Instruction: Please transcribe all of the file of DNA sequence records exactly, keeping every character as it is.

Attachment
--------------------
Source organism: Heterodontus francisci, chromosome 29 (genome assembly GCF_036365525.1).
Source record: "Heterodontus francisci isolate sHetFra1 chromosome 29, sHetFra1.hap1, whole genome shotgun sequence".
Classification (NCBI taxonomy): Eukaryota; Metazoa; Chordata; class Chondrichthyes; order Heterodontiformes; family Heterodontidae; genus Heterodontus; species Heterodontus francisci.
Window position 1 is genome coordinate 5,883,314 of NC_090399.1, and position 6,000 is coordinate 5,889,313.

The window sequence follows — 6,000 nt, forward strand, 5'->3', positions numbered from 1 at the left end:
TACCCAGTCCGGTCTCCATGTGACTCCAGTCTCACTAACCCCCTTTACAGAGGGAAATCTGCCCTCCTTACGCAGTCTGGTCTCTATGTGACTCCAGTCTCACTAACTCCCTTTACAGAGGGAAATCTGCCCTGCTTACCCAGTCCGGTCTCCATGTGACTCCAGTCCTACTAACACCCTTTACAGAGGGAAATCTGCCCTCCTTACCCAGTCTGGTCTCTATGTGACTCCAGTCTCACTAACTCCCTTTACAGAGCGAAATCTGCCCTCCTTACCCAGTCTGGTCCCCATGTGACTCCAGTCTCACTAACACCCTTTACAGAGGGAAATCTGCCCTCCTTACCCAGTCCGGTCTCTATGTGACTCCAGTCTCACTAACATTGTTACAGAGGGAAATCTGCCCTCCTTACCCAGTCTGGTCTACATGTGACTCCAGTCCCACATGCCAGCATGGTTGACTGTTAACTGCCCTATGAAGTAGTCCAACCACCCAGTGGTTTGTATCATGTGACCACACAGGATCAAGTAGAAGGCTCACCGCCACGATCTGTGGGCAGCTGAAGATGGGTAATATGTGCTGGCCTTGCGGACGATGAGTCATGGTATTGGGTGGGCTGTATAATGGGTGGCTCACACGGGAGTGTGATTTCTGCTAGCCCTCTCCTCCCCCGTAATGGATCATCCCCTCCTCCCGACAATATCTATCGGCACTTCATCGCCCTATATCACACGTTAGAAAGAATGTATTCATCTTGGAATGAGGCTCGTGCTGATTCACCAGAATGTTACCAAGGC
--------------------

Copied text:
Source organism: Heterodontus francisci, chromosome 29 (genome assembly GCF_036365525.1).
Source record: "Heterodontus francisci isolate sHetFra1 chromosome 29, sHetFra1.hap1, whole genome shotgun sequence".
Classification (NCBI taxonomy): Eukaryota; Metazoa; Chordata; class Chondrichthyes; order Heterodontiformes; family Heterodontidae; genus Heterodontus; species Heterodontus francisci.
Window position 1 is genome coordinate 5,883,314 of NC_090399.1, and position 6,000 is coordinate 5,889,313.

The window sequence follows — 6,000 nt, forward strand, 5'->3', positions numbered from 1 at the left end:
TACCCAGTCCGGTCTCCATGTGACTCCAGTCTCACTAACCCCCTTTACAGAGGGAAATCTGCCCTCCTTACGCAGTCTGGTCTCTATGTGACTCCAGTCTCACTAACTCCCTTTACAGAGGGAAATCTGCCCTGCTTACCCAGTCCGGTCTCCATGTGACTCCAGTCCTACTAACACCCTTTACAGAGGGAAATCTGCCCTCCTTACCCAGTCTGGTCTCTATGTGACTCCAGTCTCACTAACTCCCTTTACAGAGCGAAATCTGCCCTCCTTACCCAGTCTGGTCCCCATGTGACTCCAGTCTCACTAACACCCTTTACAGAGGGAAATCTGCCCTCCTTACCCAGTCCGGTCTCTATGTGACTCCAGTCTCACTAACATTGTTACAGAGGGAAATCTGCCCTCCTTACCCAGTCTGGTCTACATGTGACTCCAGTCCCACATGCCAGCATGGTTGACTGTTAACTGCCCTATGAAGTAGTCCAACCACCCAGTGGTTTGTATCATGTGACCACACAGGATCAAGTAGAAGGCTCACCGCCACGATCTGTGGGCAGCTGAAGATGGGTAATATGTGCTGGCCTTGCGGACGATGAGTCATGGTATTGGGTGGGCTGTATAATGGGTGGCTCACACGGGAGTGTGATTTCTGCTAGCCCTCTCCTCCCCCGTAATGGATCATCCCCTCCTCCCGACAATATCTATCGGCACTTCATCGCCCTATATCACACGTTAGAAAGAATGTATTCATCTTGGAATGAGGCTCGTGCTGATTCACCAGAATGTTACCAAGGC